"Narrator Euan Morton’s soft Irish brogue transports listeners to New York City in 1799." AudioFile Magazine
This program includes a bonus interview with the author
From Paddy Hirsch comes a gritty, evocative audiobook about Irish gangs in New York at the end of the eighteenth century
Seven years after a financial crisis nearly topples America, traders chafe at government regulations on Wall Street, racial tensions are rising, and corrupt financiers make back-door deals with politicians... 1799 was a hell of a year.
Thanks to Alexander Hamilton, America recovered from the panic on the Devil's Half Mile (aka Wall Street), but the young country still finding its way. When young lawyer Justy Flanagan returns to prove his father's innocence, he exposes a massive fraud that has already claimed lives, and one the perpetrators are determined to keep secret at any cost. The body count is rising, and the looming crisis could topple the nation.
A thrilling, unrelenting audiobook that will appeal to fans of early American history and the renegade characters who determined its shape.
"A thriller with strong, multifaceted heroes and villains, tight plotting which rattles along in a city where you can smell the horse droppings and hear the authentic voices."--Patrick Taylor, New York Times bestselling author of the Irish Country Doctor series
About the Author
PADDY HIRSCH is an award-winning journalist and online video host who produces the NPR podcast The Indicator from Planet Money. The author of The Devil's Half Mile came to journalism after serving for eight years as an officer in the British Royal Marines, and lives in Los Angeles. He is also the author of a nonfiction book explaining economics, Man vs. Markets.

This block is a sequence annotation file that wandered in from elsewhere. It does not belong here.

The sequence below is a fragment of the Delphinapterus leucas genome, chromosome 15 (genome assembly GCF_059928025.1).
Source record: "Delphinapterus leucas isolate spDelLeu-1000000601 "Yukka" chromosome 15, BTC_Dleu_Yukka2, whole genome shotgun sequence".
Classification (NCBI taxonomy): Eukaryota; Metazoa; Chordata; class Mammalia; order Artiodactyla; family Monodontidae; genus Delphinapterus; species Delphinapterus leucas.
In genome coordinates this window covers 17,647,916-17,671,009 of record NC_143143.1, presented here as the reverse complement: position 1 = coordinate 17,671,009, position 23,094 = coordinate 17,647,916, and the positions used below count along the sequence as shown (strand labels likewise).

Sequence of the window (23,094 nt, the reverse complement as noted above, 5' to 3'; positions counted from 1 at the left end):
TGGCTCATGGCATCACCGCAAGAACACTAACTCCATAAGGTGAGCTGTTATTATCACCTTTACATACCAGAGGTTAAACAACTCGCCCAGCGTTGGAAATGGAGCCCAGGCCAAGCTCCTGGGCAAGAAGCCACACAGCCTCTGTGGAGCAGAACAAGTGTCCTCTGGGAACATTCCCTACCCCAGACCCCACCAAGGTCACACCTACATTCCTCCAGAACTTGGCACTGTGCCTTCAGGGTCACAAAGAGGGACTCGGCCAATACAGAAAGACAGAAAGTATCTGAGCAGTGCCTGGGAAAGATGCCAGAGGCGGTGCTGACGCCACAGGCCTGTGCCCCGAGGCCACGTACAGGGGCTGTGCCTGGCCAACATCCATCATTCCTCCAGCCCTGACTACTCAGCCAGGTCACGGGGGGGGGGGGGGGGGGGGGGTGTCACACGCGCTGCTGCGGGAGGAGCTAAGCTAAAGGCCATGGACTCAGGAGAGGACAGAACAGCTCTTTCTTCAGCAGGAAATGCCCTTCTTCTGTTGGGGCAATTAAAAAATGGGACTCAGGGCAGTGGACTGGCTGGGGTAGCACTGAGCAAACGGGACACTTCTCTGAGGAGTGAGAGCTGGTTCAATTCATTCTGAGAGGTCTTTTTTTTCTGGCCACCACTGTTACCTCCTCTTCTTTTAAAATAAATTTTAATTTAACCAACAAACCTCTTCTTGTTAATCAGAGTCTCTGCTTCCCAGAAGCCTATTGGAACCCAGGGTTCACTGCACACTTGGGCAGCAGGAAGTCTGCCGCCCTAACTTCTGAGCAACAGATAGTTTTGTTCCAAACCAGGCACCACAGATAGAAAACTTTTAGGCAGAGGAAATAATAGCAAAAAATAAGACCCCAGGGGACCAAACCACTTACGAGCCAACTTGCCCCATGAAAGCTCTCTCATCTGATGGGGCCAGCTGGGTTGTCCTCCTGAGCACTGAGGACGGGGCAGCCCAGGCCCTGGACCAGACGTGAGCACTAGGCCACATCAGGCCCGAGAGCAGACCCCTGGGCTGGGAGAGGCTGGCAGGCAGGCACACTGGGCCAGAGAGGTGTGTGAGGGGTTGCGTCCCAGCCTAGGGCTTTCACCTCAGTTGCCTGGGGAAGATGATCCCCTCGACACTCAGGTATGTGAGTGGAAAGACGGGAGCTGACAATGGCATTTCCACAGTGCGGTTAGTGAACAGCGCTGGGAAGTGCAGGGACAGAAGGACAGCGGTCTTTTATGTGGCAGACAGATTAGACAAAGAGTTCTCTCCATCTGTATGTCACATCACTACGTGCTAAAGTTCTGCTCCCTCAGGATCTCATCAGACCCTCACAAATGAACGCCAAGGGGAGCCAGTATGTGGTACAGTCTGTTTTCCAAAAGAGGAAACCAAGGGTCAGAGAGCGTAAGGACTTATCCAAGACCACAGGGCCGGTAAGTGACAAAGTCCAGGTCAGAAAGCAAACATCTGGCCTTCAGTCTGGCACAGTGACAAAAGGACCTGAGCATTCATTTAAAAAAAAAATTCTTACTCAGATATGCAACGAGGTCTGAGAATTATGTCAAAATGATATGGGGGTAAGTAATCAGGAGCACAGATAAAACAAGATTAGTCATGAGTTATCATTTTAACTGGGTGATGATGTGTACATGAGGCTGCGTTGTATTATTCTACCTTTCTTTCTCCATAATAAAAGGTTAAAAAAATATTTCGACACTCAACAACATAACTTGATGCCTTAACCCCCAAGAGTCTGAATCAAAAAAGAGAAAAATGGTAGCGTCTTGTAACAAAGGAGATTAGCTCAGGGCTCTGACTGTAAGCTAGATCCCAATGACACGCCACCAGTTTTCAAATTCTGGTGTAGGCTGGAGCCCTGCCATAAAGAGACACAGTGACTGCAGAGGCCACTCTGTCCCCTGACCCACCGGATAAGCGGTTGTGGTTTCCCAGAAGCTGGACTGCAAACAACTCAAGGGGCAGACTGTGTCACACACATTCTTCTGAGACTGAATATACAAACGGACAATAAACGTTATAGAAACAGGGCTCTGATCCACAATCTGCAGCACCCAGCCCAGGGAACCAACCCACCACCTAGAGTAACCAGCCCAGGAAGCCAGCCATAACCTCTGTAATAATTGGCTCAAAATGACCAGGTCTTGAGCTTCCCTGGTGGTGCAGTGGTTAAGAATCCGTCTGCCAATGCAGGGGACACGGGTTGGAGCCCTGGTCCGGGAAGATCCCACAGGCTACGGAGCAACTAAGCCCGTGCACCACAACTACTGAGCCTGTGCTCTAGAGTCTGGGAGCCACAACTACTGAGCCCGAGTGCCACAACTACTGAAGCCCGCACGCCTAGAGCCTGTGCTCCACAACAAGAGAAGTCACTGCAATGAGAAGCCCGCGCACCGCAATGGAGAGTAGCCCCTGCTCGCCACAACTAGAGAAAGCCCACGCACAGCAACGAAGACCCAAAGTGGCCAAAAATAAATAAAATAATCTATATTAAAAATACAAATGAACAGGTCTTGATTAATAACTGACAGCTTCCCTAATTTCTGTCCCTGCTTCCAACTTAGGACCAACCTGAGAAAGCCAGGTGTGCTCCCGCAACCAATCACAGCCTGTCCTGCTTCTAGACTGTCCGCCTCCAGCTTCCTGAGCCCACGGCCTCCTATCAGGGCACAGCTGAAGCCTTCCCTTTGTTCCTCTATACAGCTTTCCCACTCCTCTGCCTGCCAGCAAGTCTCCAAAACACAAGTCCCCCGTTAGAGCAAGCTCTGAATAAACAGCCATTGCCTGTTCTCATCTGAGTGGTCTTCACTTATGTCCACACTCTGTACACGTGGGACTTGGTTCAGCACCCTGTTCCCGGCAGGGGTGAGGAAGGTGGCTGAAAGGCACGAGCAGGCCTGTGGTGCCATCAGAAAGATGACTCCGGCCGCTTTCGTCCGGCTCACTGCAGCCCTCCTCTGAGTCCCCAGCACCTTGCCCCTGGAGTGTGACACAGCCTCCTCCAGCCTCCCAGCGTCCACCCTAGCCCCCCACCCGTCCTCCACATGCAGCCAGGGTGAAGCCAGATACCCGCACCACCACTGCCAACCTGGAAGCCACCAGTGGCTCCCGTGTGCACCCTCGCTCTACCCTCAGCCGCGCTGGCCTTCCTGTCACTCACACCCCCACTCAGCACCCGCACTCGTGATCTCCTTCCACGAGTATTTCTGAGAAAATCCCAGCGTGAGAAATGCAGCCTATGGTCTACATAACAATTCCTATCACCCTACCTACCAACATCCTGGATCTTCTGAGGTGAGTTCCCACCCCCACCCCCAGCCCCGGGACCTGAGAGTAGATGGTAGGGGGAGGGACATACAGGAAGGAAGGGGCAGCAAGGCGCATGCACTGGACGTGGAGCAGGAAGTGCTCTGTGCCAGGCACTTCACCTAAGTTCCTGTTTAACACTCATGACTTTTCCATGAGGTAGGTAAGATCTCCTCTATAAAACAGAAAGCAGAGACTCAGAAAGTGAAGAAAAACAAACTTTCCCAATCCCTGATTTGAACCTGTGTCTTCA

Most Helpful Customer Reviews
The main character of Paddy Hirsch’s debut novel, Justice Flanagan, is appropriately named. He is after all a newly minted lawyer in search of justice for his murdered father. The novel is set in 1799 New York, a short time after the Panic of 1792, the first great financial crisis to hit the U.S. A historical thriller that is more thriller than history, the author’s note at the end of the book explains which parts of the story are accurate. There is lots and lots of slang here. Most of it you can get the gist of from the story, but if you want the exact meaning of any of the phrases, there is a glossary at the back of the book. Between the colorful language and the detailed descriptions of late 18th century New York, you’ll have no trouble at all imagining what life was like at the time. Well written, the story moves along quickly right up to it’s satisfying conclusion. With themes of greed, racism, and prejudice it’s a reminder of where we’ve come from and how far we have to go.
It's 1799 and it seems like just about everyone in New York is corrupt. Justy Flanagan has just returned from Ireland after studying to become a lawyer. He is intent on proving his father did not commit suicide years ago and is hoping to find the murderer. As he searches for answers, he uncovers a massive fraud that runs deep and continues to claim lives. I was excited to read this book that takes place in the late 1700s because while I like to read historical fiction, I rarely read anything that takes place prior to the Civil War. I found the whole son looking for his father's killer to be intriguing at first but I have to admit my interest in the mystery started to wane as the book progressed. The book incorporates Irish words and phrases so much that there is a handy dandy glossary of terms at the back of the book. There were a few instances in which I wondered if the words were being overused and certain dialogue exchanges that didn't feel entirely realistic. Overall, this isn't a bad book, I just wish it would have sustained my interest a little bit more. I won a free copy of this book in a giveaway but was under no obligation to post a review. All views expressed are my honest opinion.